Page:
7. Summary
The paper documents the technical processes that were undertaken in the development of the new sample design that was used for the 20092010 Labor Force Survey conducted in Bangladesh. The new sample design addresses the weaknesses identified in the previous design adopted in 2005 LFS. Some of the (proposed) changes are as follows: first, considering the positive intra class correlations of major characteristics of interest, the total number of households to be enumerated per was reduce from 40 to 10 while the number of PSUs to be selected was increased from 1000 to 1500. Second, effective sample allocation procedure was implemented to ensure the reliability of estimates at the divisionlevel as well as those that cut across divisions. Third, implicit stratification measures were introduced to reduce design effects. Fourth, a sample selection procedure that maintains uniform selection probability for each division was also adopted to counter the large design effects noted from 2005 LFS.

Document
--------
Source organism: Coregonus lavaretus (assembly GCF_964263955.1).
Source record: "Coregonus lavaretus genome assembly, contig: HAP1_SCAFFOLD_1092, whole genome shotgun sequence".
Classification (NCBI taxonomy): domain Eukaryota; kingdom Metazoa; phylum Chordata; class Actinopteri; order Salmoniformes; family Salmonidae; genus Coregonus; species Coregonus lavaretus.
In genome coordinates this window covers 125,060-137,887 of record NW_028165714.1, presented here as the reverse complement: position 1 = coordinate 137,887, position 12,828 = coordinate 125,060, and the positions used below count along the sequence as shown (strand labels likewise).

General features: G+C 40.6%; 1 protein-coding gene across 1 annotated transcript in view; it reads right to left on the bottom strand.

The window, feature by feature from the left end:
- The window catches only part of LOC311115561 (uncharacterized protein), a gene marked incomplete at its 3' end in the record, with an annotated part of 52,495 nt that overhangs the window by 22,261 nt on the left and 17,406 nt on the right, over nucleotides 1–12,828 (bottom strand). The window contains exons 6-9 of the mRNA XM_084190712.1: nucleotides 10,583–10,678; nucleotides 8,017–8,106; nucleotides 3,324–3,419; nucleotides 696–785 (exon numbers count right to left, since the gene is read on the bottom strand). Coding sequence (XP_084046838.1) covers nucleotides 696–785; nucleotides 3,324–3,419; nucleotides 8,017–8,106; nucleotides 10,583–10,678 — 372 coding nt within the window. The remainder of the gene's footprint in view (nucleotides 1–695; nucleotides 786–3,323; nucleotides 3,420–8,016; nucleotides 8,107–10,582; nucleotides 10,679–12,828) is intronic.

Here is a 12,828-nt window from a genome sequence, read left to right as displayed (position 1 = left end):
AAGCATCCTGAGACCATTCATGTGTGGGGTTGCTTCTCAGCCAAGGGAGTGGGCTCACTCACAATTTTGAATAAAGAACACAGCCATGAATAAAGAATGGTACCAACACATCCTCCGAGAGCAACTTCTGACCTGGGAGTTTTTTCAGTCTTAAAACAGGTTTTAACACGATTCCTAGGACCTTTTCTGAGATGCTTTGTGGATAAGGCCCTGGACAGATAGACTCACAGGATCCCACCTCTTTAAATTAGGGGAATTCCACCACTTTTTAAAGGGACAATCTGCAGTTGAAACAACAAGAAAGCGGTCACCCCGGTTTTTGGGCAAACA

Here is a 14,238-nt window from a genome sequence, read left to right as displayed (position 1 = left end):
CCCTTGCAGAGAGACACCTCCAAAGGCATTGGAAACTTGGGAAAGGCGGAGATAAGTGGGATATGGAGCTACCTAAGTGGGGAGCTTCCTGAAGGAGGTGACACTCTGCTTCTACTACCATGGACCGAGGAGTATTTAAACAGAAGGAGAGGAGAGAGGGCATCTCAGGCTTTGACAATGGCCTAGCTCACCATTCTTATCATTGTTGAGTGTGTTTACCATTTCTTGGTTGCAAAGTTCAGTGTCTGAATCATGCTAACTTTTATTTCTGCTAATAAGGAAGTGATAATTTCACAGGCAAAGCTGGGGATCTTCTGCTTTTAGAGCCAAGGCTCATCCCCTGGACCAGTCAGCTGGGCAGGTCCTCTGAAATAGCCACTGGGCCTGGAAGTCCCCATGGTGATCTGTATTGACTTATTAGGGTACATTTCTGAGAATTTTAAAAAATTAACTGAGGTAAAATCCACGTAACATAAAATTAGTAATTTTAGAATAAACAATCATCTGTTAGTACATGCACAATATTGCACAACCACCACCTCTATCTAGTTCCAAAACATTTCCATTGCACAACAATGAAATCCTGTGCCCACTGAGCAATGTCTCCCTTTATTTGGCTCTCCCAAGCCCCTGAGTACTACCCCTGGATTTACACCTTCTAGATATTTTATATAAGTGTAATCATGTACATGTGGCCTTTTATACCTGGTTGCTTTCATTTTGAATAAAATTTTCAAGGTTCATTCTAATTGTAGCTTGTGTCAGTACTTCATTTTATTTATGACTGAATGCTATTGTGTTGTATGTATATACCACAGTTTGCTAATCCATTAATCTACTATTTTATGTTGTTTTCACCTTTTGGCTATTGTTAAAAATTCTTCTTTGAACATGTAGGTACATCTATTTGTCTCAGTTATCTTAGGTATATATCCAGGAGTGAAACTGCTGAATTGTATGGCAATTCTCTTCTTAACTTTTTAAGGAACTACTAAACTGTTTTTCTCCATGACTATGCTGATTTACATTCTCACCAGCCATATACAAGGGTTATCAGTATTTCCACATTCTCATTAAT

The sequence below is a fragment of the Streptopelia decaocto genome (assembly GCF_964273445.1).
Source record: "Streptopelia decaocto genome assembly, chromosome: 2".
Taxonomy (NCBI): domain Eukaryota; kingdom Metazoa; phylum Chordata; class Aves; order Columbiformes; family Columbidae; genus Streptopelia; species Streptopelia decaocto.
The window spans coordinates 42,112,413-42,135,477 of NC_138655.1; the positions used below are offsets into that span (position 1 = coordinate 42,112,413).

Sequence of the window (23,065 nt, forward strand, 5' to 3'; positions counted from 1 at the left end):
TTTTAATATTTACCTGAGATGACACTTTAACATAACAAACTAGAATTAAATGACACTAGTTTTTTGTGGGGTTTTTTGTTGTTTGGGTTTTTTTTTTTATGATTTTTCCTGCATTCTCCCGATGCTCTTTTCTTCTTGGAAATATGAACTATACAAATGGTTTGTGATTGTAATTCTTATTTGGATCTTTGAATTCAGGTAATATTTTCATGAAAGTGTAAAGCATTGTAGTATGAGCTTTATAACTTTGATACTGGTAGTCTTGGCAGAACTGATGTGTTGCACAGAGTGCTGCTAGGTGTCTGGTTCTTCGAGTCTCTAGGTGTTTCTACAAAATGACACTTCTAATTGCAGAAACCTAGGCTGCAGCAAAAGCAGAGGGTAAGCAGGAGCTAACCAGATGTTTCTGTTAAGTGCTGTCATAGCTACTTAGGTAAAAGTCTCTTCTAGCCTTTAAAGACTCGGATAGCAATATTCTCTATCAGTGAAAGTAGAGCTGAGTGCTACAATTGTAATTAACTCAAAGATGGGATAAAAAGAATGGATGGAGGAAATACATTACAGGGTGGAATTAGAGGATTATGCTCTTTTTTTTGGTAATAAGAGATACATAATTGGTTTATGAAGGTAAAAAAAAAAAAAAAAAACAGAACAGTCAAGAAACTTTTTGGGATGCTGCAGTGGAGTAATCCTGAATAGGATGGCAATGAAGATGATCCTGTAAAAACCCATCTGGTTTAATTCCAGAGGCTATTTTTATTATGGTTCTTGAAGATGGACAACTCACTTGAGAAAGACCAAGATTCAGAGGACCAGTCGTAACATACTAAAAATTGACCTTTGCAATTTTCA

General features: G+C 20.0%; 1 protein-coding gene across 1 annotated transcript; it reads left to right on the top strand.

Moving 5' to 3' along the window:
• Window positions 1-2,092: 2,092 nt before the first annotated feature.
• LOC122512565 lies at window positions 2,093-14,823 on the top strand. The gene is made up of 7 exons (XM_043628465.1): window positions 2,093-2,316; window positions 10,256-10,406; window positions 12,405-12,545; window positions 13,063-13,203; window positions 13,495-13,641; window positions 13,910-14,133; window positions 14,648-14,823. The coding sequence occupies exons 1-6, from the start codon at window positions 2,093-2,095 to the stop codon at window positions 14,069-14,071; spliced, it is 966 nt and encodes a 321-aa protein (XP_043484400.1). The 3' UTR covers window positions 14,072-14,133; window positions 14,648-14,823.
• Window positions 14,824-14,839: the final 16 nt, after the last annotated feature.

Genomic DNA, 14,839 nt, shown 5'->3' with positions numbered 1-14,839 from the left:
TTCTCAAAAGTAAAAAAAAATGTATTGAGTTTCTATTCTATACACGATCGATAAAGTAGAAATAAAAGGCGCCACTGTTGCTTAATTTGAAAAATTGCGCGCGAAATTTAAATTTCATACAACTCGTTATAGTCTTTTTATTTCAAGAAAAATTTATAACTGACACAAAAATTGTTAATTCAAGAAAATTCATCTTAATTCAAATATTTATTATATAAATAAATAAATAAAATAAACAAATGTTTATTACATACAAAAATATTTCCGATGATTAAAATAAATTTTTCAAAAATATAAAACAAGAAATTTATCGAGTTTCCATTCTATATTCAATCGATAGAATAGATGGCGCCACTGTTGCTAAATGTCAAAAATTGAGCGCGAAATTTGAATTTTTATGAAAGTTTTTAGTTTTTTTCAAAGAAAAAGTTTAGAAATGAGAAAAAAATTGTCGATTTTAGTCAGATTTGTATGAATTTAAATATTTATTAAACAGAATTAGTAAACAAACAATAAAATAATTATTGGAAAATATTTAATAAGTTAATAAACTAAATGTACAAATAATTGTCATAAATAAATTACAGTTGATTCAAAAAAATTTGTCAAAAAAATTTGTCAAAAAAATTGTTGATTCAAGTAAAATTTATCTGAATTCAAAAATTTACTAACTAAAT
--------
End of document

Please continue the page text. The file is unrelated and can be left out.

Appendix 1
The Integrated MultiPurpose Sample Design
The Integrated MultiPurpose Sample Design (IMPS) was used by the Bangladesh Bureau of Statistics (BBS) to sample households for surveys of national coverage. Two such surveys are the 200506 Labour Force Survey (LFS) and the 2005 Household Income and Expenditure Survey. In general, IMPS has a stratified cluster design. Clusters of about 200 households each were formed as enumeration blocks for each zila (municipality) on the basis of the 2001 Census of Population. These enumeration blocks served as the primary sampling units (PSUs) in IMPS and were classified as urban, rural and statistical metropolitan areas (SMA). Further geographical stratification were also introduced by classifying the zilas according to six divisions – Barisabal, Chittagong, Dhaka, Khulna, Rajshahi and Sylhet. In all, there were 129 strata formed – 64 strata corresponding to 64 rural zilas, 61 strata classified under urban with the other three, Gazipur, Narayanganj and Khulna taken together to form one strata under SMA in addition to the other three SMA strata formed from urban areas with very large population – Dhaka, Chittagong, Rajshahi.